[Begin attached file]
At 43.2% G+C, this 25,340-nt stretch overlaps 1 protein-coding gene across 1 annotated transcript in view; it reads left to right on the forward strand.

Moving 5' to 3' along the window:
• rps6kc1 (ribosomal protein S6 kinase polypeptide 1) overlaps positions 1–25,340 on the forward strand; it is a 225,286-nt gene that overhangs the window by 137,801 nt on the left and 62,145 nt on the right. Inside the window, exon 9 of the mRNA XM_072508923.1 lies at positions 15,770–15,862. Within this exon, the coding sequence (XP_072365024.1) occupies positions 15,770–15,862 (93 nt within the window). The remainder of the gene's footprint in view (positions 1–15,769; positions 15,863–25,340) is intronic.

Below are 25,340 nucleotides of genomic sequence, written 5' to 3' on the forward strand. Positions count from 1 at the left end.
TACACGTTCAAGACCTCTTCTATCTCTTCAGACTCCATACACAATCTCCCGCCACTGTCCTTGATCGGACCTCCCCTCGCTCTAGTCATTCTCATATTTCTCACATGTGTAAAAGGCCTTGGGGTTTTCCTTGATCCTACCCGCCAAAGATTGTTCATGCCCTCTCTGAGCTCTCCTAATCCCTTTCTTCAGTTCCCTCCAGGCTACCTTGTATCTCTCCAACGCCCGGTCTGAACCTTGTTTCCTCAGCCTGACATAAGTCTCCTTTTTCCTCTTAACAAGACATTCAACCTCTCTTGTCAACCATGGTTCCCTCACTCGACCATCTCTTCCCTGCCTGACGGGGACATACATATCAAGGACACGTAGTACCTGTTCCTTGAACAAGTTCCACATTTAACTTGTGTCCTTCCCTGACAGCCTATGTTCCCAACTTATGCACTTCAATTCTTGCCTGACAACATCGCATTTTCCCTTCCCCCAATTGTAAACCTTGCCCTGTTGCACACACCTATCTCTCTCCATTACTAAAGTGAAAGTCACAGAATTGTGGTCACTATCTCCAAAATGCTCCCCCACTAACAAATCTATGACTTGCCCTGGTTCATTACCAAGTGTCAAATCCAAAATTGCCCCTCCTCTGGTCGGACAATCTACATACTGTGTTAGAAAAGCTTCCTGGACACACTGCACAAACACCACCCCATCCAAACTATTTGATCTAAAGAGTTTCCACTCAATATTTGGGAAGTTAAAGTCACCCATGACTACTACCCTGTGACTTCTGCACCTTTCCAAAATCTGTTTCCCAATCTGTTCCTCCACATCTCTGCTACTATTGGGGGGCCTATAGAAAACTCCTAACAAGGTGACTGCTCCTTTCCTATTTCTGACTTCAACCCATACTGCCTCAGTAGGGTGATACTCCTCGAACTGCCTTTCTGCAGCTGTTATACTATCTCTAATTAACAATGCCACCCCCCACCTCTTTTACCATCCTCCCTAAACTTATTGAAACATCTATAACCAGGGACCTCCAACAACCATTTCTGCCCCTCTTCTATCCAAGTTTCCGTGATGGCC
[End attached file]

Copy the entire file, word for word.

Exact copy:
At 43.2% G+C, this 25,340-nt stretch overlaps 1 protein-coding gene across 1 annotated transcript in view; it reads left to right on the forward strand.

Moving 5' to 3' along the window:
• rps6kc1 (ribosomal protein S6 kinase polypeptide 1) overlaps positions 1–25,340 on the forward strand; it is a 225,286-nt gene that overhangs the window by 137,801 nt on the left and 62,145 nt on the right. Inside the window, exon 9 of the mRNA XM_072508923.1 lies at positions 15,770–15,862. Within this exon, the coding sequence (XP_072365024.1) occupies positions 15,770–15,862 (93 nt within the window). The remainder of the gene's footprint in view (positions 1–15,769; positions 15,863–25,340) is intronic.

Below are 25,340 nucleotides of genomic sequence, written 5' to 3' on the forward strand. Positions count from 1 at the left end.
TACACGTTCAAGACCTCTTCTATCTCTTCAGACTCCATACACAATCTCCCGCCACTGTCCTTGATCGGACCTCCCCTCGCTCTAGTCATTCTCATATTTCTCACATGTGTAAAAGGCCTTGGGGTTTTCCTTGATCCTACCCGCCAAAGATTGTTCATGCCCTCTCTGAGCTCTCCTAATCCCTTTCTTCAGTTCCCTCCAGGCTACCTTGTATCTCTCCAACGCCCGGTCTGAACCTTGTTTCCTCAGCCTGACATAAGTCTCCTTTTTCCTCTTAACAAGACATTCAACCTCTCTTGTCAACCATGGTTCCCTCACTCGACCATCTCTTCCCTGCCTGACGGGGACATACATATCAAGGACACGTAGTACCTGTTCCTTGAACAAGTTCCACATTTAACTTGTGTCCTTCCCTGACAGCCTATGTTCCCAACTTATGCACTTCAATTCTTGCCTGACAACATCGCATTTTCCCTTCCCCCAATTGTAAACCTTGCCCTGTTGCACACACCTATCTCTCTCCATTACTAAAGTGAAAGTCACAGAATTGTGGTCACTATCTCCAAAATGCTCCCCCACTAACAAATCTATGACTTGCCCTGGTTCATTACCAAGTGTCAAATCCAAAATTGCCCCTCCTCTGGTCGGACAATCTACATACTGTGTTAGAAAAGCTTCCTGGACACACTGCACAAACACCACCCCATCCAAACTATTTGATCTAAAGAGTTTCCACTCAATATTTGGGAAGTTAAAGTCACCCATGACTACTACCCTGTGACTTCTGCACCTTTCCAAAATCTGTTTCCCAATCTGTTCCTCCACATCTCTGCTACTATTGGGGGGCCTATAGAAAACTCCTAACAAGGTGACTGCTCCTTTCCTATTTCTGACTTCAACCCATACTGCCTCAGTAGGGTGATACTCCTCGAACTGCCTTTCTGCAGCTGTTATACTATCTCTAATTAACAATGCCACCCCCCACCTCTTTTACCATCCTCCCTAAACTTATTGAAACATCTATAACCAGGGACCTCCAACAACCATTTCTGCCCCTCTTCTATCCAAGTTTCCGTGATGGCC